Create a Why Worth Following
As we move forward with the creation of our first Why Statement, you should have selected one Primary Contribution and one Primary Impact. If you have not done so, please return to the previous lesson for guidance.
Select the Impact first (the difference you want to make in the world), then select your Primary Contribution.
Here’s How to Create a Why Statement
The format of your Why statement begins with your Contribution and ends with your Impact.
It will go something like this:
To (insert your contribution), so that (insert your impact)
What makes a good Why statement?
It needs to be simple and clear. The easier it is to understand, the easier it will be for people to identify with it and help you live it.
Remember, people are not inspired by what you do, they are inspired by Why you do it.
For a lot of us, we relate so much with our work that we will tend to let elements of our work creep into our Why Statement.
You are not your job. We are who we are, wherever we are.
Keep your job out of it. That will come later when you define your What.
What we do will change over time. But Why we do it, will remain the same.
Next, frame it in a way to be of service to others.
A Why Statement is not an “I” Statement. It’s not about you (well it is…but), it’s about how you show up in the world for others.
Consider that true and meaningful fulfillment comes from service that you provide to others.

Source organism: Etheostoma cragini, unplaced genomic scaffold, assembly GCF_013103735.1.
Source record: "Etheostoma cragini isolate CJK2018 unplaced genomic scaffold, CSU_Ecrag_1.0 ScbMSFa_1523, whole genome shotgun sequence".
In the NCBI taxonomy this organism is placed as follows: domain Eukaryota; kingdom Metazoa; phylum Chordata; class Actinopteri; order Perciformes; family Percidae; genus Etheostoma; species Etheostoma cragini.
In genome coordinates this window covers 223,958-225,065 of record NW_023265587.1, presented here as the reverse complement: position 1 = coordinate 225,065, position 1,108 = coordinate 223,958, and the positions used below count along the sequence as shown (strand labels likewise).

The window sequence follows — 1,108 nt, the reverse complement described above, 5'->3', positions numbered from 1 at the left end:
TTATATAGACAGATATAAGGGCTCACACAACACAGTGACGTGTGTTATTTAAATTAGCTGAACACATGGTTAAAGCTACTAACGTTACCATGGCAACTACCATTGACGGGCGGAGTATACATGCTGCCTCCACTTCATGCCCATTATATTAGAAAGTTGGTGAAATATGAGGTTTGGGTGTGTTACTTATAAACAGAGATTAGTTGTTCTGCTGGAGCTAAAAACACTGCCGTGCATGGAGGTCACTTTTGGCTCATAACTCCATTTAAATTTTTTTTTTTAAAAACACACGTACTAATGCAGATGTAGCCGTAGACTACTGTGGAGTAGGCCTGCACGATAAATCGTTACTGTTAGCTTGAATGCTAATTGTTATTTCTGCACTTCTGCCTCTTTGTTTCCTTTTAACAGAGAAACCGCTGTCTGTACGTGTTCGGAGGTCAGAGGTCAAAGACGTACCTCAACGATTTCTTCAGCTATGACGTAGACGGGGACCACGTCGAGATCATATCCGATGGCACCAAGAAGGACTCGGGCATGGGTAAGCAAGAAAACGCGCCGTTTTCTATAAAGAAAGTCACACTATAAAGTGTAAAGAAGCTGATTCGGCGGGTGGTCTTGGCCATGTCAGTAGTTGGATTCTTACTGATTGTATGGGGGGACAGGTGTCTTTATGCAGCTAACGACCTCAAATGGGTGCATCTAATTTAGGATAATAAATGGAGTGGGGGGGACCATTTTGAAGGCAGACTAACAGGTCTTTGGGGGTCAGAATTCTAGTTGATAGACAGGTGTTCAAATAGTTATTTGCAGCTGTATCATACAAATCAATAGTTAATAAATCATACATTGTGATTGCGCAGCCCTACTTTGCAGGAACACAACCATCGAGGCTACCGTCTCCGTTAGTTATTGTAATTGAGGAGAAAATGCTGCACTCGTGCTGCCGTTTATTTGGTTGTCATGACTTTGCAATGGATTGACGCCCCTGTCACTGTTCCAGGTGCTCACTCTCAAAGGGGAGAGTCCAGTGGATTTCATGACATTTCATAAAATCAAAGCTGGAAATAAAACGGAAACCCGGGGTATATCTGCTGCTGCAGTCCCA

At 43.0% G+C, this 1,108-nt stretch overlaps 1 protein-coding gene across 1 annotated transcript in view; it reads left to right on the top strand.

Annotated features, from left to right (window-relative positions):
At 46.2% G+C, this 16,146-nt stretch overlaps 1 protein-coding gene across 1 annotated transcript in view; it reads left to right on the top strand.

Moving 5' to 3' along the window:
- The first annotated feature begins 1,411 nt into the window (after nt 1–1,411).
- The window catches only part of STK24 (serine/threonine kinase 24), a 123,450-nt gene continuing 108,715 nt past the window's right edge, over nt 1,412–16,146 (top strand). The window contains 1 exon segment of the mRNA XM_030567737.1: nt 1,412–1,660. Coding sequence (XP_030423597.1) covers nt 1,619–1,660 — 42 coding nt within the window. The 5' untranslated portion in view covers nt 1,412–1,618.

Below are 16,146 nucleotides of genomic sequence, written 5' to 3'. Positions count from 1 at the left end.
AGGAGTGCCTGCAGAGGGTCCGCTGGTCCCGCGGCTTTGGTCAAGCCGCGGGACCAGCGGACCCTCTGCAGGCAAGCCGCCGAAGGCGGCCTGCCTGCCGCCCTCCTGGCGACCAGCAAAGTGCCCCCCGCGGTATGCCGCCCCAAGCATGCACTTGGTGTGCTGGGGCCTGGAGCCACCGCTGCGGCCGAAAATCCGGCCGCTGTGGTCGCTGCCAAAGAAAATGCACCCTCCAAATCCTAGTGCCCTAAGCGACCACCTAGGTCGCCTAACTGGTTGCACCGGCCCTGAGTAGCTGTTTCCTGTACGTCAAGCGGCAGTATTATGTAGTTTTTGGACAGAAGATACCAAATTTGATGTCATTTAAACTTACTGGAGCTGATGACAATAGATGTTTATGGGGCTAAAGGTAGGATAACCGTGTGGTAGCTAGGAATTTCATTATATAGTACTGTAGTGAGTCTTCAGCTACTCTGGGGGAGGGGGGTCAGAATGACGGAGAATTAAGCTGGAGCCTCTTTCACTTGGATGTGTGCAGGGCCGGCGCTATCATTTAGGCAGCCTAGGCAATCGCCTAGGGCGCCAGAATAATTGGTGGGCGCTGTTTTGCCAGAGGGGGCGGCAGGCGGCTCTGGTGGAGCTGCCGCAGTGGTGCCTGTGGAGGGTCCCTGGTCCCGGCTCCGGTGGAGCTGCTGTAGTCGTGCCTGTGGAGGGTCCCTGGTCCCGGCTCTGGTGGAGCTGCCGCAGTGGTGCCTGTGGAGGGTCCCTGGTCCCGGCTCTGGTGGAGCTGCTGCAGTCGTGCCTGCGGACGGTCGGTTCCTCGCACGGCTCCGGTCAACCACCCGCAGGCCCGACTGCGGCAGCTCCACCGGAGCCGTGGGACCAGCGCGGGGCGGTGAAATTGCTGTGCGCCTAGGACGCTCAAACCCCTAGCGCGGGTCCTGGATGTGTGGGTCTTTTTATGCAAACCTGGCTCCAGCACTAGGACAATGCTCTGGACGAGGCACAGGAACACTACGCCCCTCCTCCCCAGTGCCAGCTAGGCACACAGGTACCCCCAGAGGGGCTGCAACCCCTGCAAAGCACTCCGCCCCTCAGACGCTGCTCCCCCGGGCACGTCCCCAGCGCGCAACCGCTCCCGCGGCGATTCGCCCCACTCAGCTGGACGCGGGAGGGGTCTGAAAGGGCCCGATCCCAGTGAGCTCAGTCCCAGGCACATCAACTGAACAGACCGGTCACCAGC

Aristotle once wrote that finding happiness and fulfillment is achieved “by loving rather than in being loved”.
There is a Chinese saying that goes: “If you want happiness for an hour, take a nap. If you want happiness for a day, go fishing. If you want happiness for a year, inherit a fortune. If you want happiness for a lifetime, help somebody.”
The science is clear. If you want to be happy, do something for yourself. If you want to be fulfilled, do things for others.
Finding your Why is ultimately about finding fulfillment.
Your Why needs to be For something, not Against something.
Example: Rather than say that you are “fighting against prejudice and injustice”, say that you are a stand for “equal rights for all people, regardless of color”.
Here is Simon Sinek’s Why (Simon is the founder of this movement) :
“To inspire people to do what inspires them, so that together, we can change the world for the better.”
Notice the Contribution and Impact element. Notice that it’s simple and clear. It’s free of “What’s”. It’s in service of others and it’s in an affirmative language.
- Simple and clear.
- Free of What’s.
- In service to others.
- In affirmative language.
If you can find a Why statement that makes you feel good (even if it needs a little tweaking), you are on track for this lesson.
It’s time to make your first draft of your Why statement. Good luck!